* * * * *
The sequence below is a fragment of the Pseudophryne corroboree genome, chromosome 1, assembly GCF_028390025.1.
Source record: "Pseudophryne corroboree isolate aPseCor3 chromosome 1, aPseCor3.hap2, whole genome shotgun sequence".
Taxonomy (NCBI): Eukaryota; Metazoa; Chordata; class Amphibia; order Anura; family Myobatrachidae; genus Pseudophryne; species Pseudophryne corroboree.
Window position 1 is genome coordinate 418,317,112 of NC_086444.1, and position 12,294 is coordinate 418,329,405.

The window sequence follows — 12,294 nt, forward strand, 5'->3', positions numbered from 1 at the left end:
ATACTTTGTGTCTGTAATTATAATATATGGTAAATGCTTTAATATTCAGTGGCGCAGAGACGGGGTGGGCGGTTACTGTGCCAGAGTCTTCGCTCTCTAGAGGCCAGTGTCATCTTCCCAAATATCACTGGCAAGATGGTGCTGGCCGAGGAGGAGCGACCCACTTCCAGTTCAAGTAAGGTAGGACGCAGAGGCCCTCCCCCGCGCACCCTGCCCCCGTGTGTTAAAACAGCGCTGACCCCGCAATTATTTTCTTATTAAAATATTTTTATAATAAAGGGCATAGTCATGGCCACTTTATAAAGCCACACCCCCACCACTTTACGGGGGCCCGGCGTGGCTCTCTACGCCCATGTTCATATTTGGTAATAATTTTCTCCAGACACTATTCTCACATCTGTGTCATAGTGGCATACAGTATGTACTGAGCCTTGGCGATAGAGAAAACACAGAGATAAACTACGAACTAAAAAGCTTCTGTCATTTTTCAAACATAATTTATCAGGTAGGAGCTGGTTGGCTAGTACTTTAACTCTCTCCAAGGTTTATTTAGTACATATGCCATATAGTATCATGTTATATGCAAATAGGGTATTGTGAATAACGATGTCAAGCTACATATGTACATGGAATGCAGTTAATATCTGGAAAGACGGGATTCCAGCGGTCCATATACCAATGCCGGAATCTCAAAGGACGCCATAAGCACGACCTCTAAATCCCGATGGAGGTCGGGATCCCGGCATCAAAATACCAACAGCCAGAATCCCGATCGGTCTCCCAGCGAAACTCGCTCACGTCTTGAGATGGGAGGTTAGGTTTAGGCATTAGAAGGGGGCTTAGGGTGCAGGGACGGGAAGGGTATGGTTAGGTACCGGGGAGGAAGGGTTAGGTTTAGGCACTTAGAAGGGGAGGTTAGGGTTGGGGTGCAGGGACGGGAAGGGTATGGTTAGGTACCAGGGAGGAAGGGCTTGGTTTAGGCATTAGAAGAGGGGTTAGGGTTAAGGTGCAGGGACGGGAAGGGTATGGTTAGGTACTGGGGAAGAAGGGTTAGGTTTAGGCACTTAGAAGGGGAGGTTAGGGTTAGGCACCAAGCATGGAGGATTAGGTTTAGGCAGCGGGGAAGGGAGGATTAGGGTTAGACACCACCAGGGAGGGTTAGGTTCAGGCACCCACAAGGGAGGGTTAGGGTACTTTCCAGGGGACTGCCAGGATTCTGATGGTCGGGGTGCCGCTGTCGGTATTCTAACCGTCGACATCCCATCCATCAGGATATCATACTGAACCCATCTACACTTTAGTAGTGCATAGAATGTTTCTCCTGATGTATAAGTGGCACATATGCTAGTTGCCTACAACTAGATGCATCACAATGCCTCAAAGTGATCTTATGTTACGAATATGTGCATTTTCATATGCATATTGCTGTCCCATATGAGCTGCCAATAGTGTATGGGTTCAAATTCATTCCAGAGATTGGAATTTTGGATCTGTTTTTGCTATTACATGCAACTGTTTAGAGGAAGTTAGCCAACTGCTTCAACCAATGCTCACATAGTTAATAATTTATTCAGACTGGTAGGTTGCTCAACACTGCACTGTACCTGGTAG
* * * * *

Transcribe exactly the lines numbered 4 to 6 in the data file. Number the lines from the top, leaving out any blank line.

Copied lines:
Window position 1 is genome coordinate 418,317,112 of NC_086444.1, and position 12,294 is coordinate 418,329,405.

The window sequence follows — 12,294 nt, forward strand, 5'->3', positions numbered from 1 at the left end:
ATACTTTGTGTCTGTAATTATAATATATGGTAAATGCTTTAATATTCAGTGGCGCAGAGACGGGGTGGGCGGTTACTGTGCCAGAGTCTTCGCTCTCTAGAGGCCAGTGTCATCTTCCCAAATATCACTGGCAAGATGGTGCTGGCCGAGGAGGAGCGACCCACTTCCAGTTCAAGTAAGGTAGGACGCAGAGGCCCTCCCCCGCGCACCCTGCCCCCGTGTGTTAAAACAGCGCTGACCCCGCAATTATTTTCTTATTAAAATATTTTTATAATAAAGGGCATAGTCATGGCCACTTTATAAAGCCACACCCCCACCACTTTACGGGGGCCCGGCGTGGCTCTCTACGCCCATGTTCATATTTGGTAATAATTTTCTCCAGACACTATTCTCACATCTGTGTCATAGTGGCATACAGTATGTACTGAGCCTTGGCGATAGAGAAAACACAGAGATAAACTACGAACTAAAAAGCTTCTGTCATTTTTCAAACATAATTTATCAGGTAGGAGCTGGTTGGCTAGTACTTTAACTCTCTCCAAGGTTTATTTAGTACATATGCCATATAGTATCATGTTATATGCAAATAGGGTATTGTGAATAACGATGTCAAGCTACATATGTACATGGAATGCAGTTAATATCTGGAAAGACGGGATTCCAGCGGTCCATATACCAATGCCGGAATCTCAAAGGACGCCATAAGCACGACCTCTAAATCCCGATGGAGGTCGGGATCCCGGCATCAAAATACCAACAGCCAGAATCCCGATCGGTCTCCCAGCGAAACTCGCTCACGTCTTGAGATGGGAGGTTAGGTTTAGGCATTAGAAGGGGGCTTAGGGTGCAGGGACGGGAAGGGTATGGTTAGGTACCGGGGAGGAAGGGTTAGGTTTAGGCACTTAGAAGGGGAGGTTAGGGTTGGGGTGCAGGGACGGGAAGGGTATGGTTAGGTACCAGGGAGGAAGGGCTTGGTTTAGGCATTAGAAGAGGGGTTAGGGTTAAGGTGCAGGGACGGGAAGGGTATGGTTAGGTACTGGGGAAGAAGGGTTAGGTTTAGGCACTTAGAAGGGGAGGTTAGGGTTAGGCACCAAGCATGGAGGATTAGGTTTAGGCAGCGGGGAAGGGAGGATTAGGGTTAGACACCACCAGGGAGGGTTAGGTTCAGGCACCCACAAGGGAGGGTTAGGGTACTTTCCAGGGGACTGCCAGGATTCTGATGGTCGGGGTGCCGCTGTCGGTATTCTAACCGTCGACATCCCATCCATCAGGATATCATACTGAACCCATCTACACTTTAGTAGTGCATAGAATGTTTCTCCTGATGTATAAGTGGCACATATGCTAGTTGCCTACAACTAGATGCATCACAATGCCTCAAAGTGATCTTATGTTACGAATATGTGCATTTTCATATGCATATTGCTGTCCCATATGAGCTGCCAATAGTGTATGGGTTCAAATTCATTCCAGAGATTGGAATTTTGGATCTGTTTTTGCTATTACATGCAACTGTTTAGAGGAAGTTAGCCAACTGCTTCAACCAATGCTCACATAGTTAATAATTTATTCAGACTGGTAGGTTGCTCAACACTGCACTGTACCTGGTAG